China is accusing the United States of "technological oppression" because of the numerous restrictions and guidelines imposed on technology firms and investments.
Reports from the U.S. Treasury Department reached the desk of Foreign Minister Hua Chunying Friday morning, stating the Trump administration is debating employing an emergency law to control Chinese investments in sophisticated technology.
"The United States is thinking and acting like a bully – only it can have high tech and others cannot. With regard to the high-tech restrictions, they are citing the reason of national security, but their motivation is protectionism," the minister said.
The U.S. government is considering realizing 1977 legislation known as the International Emergency Economic Powers Act, which would declare a national emergency in response to an 'unusual and extraordinary threat.'
If the legislation is enforced, transactions could be blocked and assets seized to annul the potential threat.
"In China, a lot of people have iPhones," Chunying said. "Do we think it poses a threat? But in the United States, if some American consumers buy a Huawei cellphone, it is regarded as a national security threat. Is the United States really this fragile despite being the number one developed country and bellwether in the scientific field?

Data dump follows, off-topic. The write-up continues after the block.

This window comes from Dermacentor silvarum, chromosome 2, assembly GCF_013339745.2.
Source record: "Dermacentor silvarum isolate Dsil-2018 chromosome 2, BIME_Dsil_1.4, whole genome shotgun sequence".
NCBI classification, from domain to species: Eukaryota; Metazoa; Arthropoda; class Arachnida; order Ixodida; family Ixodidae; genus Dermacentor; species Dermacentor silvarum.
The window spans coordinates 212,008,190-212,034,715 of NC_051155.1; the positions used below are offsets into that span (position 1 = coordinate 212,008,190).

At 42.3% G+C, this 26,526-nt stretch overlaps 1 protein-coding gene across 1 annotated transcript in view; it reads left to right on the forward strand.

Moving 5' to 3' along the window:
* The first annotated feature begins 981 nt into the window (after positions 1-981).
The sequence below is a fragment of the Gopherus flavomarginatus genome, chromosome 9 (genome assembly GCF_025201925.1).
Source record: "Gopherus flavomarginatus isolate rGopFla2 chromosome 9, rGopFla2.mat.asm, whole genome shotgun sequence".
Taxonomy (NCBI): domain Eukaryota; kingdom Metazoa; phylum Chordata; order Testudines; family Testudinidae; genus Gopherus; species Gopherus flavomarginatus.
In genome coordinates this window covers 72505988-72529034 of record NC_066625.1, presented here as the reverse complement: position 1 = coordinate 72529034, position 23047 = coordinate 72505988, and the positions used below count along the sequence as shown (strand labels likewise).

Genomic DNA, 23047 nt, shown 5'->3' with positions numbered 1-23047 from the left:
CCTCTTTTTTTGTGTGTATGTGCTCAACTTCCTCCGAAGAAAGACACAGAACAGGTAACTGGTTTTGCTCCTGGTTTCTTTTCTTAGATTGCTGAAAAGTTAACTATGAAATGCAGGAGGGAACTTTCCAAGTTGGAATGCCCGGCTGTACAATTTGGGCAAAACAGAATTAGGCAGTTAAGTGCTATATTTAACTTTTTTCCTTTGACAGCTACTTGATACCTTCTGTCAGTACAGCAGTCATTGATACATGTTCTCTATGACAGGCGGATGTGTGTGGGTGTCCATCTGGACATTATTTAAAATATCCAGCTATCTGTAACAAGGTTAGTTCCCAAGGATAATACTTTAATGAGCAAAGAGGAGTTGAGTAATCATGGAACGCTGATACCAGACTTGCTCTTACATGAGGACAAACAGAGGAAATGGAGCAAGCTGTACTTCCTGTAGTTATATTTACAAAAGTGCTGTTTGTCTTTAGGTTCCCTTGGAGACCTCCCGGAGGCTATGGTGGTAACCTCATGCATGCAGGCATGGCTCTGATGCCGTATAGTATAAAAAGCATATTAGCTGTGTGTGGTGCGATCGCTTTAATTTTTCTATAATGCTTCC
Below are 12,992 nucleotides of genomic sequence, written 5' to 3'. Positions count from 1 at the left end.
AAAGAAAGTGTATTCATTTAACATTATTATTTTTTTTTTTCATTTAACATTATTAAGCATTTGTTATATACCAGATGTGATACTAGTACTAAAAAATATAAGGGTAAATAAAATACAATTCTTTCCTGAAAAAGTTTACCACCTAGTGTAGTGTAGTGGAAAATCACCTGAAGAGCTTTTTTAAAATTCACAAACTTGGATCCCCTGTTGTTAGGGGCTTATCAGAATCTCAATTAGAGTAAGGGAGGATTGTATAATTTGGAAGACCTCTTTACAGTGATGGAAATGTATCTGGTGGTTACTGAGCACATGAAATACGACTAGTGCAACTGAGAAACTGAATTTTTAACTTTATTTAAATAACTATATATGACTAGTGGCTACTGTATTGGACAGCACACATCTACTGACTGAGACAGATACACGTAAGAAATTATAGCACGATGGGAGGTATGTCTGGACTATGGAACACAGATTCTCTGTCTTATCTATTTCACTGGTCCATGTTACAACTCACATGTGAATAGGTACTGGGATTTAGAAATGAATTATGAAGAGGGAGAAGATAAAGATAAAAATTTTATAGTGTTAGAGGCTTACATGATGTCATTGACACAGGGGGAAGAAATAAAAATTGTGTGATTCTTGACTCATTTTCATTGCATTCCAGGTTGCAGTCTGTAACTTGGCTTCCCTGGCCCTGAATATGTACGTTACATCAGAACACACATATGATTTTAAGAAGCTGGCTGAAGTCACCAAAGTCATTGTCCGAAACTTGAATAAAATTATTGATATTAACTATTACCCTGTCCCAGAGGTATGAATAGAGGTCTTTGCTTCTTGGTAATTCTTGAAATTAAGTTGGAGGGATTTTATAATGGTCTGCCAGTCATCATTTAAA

"On the one hand the United States is demanding us to open our market, but on the other it is putting obstacles. This is inconsistent with the market principles. They are not living up to the principle of fairness, equality and reciprocity they have been calling for."
China's scientific development contributed 57.5 percent of the world's economy, the minister continued.
"Technology should serve the interests of humanity rather than being a tool for the advancement of one nation over the other," Chunying said. "Nothing can stop the technological advance of China."
Earlier this week, China's Ministry of Commerce (MOC) criticized the United States for retracting export privileges from Chinese telecom equipment producer ZTE, due to alleged violations of export laws.
The MOC warned it would be monitoring the U.S. behavior, reminding Washington that tens of thousands of jobs are reliant on the wellbeing of the trade and investment connected to ZTE.